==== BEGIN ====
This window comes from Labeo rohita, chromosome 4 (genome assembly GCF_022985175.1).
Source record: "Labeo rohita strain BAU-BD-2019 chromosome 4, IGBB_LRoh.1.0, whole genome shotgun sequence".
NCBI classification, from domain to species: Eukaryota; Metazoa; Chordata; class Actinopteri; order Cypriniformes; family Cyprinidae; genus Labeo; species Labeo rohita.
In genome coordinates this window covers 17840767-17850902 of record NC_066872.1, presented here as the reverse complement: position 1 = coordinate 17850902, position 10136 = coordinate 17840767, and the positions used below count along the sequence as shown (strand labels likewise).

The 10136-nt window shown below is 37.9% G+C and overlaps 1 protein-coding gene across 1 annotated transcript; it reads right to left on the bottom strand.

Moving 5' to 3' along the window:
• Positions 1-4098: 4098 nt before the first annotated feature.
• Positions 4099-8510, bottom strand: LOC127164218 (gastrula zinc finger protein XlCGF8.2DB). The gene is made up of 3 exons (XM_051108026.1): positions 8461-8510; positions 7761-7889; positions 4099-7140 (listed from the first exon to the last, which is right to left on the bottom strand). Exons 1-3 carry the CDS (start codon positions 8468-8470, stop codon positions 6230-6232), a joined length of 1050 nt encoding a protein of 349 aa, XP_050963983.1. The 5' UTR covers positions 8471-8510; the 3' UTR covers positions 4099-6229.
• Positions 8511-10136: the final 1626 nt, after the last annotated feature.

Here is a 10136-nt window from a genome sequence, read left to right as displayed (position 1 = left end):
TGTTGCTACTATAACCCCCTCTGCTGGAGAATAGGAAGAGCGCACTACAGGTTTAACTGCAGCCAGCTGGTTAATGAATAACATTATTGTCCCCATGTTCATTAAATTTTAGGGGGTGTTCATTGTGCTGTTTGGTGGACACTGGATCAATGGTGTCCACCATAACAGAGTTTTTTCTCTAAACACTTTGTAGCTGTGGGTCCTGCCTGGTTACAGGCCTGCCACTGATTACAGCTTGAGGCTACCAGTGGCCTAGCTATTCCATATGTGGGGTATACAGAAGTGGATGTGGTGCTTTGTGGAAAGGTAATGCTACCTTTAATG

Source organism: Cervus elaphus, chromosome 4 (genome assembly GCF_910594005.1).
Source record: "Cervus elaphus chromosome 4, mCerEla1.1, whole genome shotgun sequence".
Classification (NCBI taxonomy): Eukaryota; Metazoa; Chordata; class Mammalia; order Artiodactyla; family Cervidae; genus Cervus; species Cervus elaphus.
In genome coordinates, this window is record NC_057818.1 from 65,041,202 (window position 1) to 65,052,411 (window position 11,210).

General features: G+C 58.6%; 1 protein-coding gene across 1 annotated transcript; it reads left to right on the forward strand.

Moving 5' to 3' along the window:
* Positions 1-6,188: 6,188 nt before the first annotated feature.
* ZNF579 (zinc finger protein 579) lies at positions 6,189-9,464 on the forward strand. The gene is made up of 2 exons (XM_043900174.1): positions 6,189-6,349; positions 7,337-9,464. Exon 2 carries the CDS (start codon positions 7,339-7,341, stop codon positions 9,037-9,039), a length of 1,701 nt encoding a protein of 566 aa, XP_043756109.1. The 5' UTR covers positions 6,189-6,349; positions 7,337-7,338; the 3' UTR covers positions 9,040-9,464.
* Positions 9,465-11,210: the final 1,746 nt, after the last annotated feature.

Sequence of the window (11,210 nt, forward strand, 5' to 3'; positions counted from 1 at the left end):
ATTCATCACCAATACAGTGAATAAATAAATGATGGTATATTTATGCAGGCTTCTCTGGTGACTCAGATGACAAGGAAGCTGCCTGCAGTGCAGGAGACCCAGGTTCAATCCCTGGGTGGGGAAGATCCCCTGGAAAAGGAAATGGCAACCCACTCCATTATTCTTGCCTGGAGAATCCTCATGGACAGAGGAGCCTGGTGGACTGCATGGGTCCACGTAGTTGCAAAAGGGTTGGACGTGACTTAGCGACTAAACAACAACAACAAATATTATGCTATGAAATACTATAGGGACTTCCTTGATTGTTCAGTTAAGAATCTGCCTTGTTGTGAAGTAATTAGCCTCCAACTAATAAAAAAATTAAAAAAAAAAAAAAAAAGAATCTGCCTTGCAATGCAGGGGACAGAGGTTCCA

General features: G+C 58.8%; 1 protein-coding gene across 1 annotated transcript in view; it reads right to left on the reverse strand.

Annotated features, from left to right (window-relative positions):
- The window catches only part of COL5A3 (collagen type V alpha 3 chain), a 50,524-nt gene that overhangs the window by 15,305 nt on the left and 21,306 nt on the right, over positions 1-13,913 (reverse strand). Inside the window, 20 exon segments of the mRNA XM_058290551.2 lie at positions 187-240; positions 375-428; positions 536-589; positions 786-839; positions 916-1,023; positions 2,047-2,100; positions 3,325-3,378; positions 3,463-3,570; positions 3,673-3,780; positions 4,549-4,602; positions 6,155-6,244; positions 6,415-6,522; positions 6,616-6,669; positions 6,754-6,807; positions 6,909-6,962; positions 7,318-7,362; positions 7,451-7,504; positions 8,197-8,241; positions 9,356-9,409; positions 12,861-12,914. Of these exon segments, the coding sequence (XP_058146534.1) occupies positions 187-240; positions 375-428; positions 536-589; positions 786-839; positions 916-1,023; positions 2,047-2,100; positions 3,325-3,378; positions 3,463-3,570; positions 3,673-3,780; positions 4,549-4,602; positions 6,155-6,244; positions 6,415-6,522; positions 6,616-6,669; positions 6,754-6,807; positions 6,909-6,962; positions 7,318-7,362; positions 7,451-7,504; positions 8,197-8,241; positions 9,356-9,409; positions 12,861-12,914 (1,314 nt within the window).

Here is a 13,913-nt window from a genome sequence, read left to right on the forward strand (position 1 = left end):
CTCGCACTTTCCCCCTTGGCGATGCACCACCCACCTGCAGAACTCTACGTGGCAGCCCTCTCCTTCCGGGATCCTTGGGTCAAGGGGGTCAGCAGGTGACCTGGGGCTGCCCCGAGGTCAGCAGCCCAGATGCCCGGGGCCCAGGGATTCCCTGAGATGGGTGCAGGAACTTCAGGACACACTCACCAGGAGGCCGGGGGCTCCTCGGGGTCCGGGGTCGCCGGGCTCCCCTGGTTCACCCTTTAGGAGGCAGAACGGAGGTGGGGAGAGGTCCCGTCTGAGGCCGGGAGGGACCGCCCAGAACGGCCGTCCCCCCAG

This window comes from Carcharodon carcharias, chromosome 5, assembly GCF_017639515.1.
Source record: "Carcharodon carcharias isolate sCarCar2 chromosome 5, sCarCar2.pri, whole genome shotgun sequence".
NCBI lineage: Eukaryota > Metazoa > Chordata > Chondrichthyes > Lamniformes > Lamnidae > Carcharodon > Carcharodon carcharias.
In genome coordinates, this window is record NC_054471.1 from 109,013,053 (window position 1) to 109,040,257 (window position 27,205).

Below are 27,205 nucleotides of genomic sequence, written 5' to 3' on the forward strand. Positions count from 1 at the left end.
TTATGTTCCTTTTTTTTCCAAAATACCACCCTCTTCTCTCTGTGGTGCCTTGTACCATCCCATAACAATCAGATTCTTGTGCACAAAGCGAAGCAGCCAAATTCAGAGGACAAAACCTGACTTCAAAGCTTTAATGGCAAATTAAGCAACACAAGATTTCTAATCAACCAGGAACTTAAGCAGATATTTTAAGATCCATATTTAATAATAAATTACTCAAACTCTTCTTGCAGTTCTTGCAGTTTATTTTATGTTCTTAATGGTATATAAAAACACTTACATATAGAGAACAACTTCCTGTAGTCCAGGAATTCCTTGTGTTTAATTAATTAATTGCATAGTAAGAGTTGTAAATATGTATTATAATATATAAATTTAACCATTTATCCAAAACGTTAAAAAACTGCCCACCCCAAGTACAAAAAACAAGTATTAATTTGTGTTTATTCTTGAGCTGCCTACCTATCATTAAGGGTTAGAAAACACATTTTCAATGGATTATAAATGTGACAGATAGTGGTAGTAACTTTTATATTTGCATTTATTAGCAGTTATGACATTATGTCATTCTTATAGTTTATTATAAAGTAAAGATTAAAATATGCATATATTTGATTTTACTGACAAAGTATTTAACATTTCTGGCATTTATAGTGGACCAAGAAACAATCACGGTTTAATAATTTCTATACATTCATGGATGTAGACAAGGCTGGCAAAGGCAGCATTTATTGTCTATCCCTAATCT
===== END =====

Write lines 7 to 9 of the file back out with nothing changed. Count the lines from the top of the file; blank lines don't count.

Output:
• Positions 1-4098: 4098 nt before the first annotated feature.
• Positions 4099-8510, bottom strand: LOC127164218 (gastrula zinc finger protein XlCGF8.2DB). The gene is made up of 3 exons (XM_051108026.1): positions 8461-8510; positions 7761-7889; positions 4099-7140 (listed from the first exon to the last, which is right to left on the bottom strand). Exons 1-3 carry the CDS (start codon positions 8468-8470, stop codon positions 6230-6232), a joined length of 1050 nt encoding a protein of 349 aa, XP_050963983.1. The 5' UTR covers positions 8471-8510; the 3' UTR covers positions 4099-6229.
• Positions 8511-10136: the final 1626 nt, after the last annotated feature.